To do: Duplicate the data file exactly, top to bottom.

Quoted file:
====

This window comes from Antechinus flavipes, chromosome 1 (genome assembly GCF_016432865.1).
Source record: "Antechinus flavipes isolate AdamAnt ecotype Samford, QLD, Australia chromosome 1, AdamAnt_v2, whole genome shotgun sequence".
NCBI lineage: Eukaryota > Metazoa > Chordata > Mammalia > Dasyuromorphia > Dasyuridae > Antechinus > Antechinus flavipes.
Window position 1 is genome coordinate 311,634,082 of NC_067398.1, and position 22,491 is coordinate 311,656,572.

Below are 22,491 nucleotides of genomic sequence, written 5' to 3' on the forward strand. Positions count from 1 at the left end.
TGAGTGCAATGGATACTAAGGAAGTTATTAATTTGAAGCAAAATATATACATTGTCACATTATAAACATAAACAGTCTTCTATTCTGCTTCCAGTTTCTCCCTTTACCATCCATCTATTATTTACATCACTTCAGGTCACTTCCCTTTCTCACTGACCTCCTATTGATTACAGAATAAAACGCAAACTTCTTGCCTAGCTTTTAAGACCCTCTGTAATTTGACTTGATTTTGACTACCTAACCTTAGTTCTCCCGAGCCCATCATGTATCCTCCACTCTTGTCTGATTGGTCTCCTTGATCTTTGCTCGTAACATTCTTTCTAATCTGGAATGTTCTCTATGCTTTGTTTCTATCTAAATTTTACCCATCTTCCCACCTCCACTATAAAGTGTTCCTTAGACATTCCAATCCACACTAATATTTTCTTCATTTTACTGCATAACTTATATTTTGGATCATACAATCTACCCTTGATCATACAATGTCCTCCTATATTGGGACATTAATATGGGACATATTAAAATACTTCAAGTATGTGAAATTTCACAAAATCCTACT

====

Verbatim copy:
This window comes from Antechinus flavipes, chromosome 1 (genome assembly GCF_016432865.1).
Source record: "Antechinus flavipes isolate AdamAnt ecotype Samford, QLD, Australia chromosome 1, AdamAnt_v2, whole genome shotgun sequence".
NCBI lineage: Eukaryota > Metazoa > Chordata > Mammalia > Dasyuromorphia > Dasyuridae > Antechinus > Antechinus flavipes.
Window position 1 is genome coordinate 311,634,082 of NC_067398.1, and position 22,491 is coordinate 311,656,572.

Below are 22,491 nucleotides of genomic sequence, written 5' to 3' on the forward strand. Positions count from 1 at the left end.
TGAGTGCAATGGATACTAAGGAAGTTATTAATTTGAAGCAAAATATATACATTGTCACATTATAAACATAAACAGTCTTCTATTCTGCTTCCAGTTTCTCCCTTTACCATCCATCTATTATTTACATCACTTCAGGTCACTTCCCTTTCTCACTGACCTCCTATTGATTACAGAATAAAACGCAAACTTCTTGCCTAGCTTTTAAGACCCTCTGTAATTTGACTTGATTTTGACTACCTAACCTTAGTTCTCCCGAGCCCATCATGTATCCTCCACTCTTGTCTGATTGGTCTCCTTGATCTTTGCTCGTAACATTCTTTCTAATCTGGAATGTTCTCTATGCTTTGTTTCTATCTAAATTTTACCCATCTTCCCACCTCCACTATAAAGTGTTCCTTAGACATTCCAATCCACACTAATATTTTCTTCATTTTACTGCATAACTTATATTTTGGATCATACAATCTACCCTTGATCATACAATGTCCTCCTATATTGGGACATTAATATGGGACATATTAAAATACTTCAAGTATGTGAAATTTCACAAAATCCTACT